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Basically, I've recently been thinking about using HSAB theory to rationalize the concept of michael donors and michael acceptors. Essentially, if we have a deprotonated diketone (with a lone pair on the alpha position carbon) or the Gilman reagent, it attacks the carbon in a vinylic ketone in a 1,4 addition.

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However, if we used a Grignard reagent, than it attacks the carbonyl carbon in a 1,2 addition.

How can we use HSAB theory to justify this? I've figured out that the carbonyl carbon's LUMO is the pi-star orbital while the vinylic carbon center's LUMO is also the pi-star orbital except with the carbon bonded to another carbon, thus it should be higher in energy than a pi star orbital bonded with an oxygen.

I've also figured that the carbon nucleophile center on a Michael donor (such as that of the diketone) should be "softer" than the nucleophile center on a Grignard reagent's carbanion because the charge is less concentrated due to resonance and thus the HOMO of the Michael donor is not as high as the HOMO of a Grignard reagent.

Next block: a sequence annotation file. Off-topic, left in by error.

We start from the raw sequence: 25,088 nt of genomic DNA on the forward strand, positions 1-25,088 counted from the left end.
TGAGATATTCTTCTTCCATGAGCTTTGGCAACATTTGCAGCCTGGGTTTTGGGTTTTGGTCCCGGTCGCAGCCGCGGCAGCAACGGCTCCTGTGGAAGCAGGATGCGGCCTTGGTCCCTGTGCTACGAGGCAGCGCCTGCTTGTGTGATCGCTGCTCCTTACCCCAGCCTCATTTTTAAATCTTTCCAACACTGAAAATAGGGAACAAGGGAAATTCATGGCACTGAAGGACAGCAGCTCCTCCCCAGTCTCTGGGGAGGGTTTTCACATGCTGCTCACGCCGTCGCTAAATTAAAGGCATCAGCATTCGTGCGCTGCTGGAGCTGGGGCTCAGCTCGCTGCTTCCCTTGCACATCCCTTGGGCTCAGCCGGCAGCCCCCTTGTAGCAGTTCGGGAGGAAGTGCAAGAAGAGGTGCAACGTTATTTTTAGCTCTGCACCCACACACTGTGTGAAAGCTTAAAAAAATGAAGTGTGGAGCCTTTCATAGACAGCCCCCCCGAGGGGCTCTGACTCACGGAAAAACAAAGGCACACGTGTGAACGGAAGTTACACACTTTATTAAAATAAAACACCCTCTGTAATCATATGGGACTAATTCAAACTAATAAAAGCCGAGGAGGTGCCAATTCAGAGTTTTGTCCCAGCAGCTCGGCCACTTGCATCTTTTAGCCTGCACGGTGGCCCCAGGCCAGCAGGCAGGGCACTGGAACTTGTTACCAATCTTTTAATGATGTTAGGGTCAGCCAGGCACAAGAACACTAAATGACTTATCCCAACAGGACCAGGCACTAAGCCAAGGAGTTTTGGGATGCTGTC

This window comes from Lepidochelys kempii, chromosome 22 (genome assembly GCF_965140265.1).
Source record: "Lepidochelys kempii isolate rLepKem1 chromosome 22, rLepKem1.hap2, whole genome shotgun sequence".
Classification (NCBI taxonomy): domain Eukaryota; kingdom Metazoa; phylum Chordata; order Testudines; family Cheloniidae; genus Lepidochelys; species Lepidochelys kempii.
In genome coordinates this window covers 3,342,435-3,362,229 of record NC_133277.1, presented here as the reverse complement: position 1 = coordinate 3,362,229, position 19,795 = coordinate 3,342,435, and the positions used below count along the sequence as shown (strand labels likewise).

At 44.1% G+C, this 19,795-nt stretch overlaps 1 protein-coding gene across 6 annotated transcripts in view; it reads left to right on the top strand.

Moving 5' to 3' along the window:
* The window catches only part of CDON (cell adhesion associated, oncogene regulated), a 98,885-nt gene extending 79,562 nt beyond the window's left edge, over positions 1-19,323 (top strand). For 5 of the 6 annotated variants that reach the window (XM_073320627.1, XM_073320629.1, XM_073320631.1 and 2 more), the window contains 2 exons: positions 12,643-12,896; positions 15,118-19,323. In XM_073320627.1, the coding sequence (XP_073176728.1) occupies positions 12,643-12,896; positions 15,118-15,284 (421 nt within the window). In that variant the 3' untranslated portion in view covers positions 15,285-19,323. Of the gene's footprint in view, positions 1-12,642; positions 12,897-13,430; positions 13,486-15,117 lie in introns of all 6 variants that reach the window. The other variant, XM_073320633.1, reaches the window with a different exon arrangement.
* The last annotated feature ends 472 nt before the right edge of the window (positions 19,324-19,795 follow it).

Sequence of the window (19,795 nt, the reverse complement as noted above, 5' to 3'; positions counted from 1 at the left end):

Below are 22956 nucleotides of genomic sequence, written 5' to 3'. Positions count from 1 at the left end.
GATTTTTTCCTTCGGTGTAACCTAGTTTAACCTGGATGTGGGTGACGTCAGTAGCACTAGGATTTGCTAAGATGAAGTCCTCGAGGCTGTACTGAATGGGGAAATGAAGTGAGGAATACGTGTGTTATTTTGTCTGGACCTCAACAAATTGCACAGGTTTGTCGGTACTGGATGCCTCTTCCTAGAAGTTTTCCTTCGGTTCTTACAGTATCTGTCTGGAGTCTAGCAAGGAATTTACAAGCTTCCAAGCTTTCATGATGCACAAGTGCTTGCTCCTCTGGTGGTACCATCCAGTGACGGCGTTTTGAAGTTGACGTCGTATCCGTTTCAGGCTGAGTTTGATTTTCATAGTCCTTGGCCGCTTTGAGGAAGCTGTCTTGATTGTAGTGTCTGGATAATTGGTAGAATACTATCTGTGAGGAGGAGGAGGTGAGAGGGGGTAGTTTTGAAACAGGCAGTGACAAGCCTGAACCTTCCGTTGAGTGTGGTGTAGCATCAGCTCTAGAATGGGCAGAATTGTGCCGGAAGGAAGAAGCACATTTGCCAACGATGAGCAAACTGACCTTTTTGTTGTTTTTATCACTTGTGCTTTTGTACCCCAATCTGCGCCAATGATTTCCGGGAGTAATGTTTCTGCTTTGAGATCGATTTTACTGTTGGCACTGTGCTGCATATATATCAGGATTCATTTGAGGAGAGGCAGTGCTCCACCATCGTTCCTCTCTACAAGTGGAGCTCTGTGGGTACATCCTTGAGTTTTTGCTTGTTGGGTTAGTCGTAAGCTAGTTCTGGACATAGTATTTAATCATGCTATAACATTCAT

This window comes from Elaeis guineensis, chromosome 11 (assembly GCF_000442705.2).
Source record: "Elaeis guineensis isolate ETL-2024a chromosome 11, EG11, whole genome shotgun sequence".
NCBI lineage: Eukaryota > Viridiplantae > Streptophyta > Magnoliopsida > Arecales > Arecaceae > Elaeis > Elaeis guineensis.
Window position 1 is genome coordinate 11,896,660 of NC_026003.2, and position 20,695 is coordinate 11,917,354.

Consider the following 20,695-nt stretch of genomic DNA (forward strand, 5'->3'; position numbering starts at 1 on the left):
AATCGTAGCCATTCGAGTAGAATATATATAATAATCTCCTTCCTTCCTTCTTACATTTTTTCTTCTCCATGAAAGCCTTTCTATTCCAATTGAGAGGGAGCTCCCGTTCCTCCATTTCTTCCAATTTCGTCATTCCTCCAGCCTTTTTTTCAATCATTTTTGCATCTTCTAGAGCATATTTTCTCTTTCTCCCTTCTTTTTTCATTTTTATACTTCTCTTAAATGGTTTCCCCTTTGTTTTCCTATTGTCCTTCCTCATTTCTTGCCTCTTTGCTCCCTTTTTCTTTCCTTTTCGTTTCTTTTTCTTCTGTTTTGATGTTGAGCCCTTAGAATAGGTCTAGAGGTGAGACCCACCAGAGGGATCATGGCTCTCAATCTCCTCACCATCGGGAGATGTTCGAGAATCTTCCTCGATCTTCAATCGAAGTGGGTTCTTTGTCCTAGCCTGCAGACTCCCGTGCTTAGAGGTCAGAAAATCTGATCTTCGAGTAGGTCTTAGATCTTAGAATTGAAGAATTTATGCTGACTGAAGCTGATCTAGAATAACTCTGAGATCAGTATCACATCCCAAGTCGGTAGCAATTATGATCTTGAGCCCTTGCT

However, I do not know where to go from here. Can someone help me what I'm doing wrong?

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  • $\begingroup$ Your train of thought seems reasonable and I think it does lead to the expected conclusions. The soft nucleophiles (e.g. diketone enolate) adds to the soft Michael acceptor in 1,4 manner. The hard nucleophiles (e.g. RMgX) adds to the carbonyl group in direct fashion. $\endgroup$ – Tan Yong Boon Dec 13 '18 at 8:00

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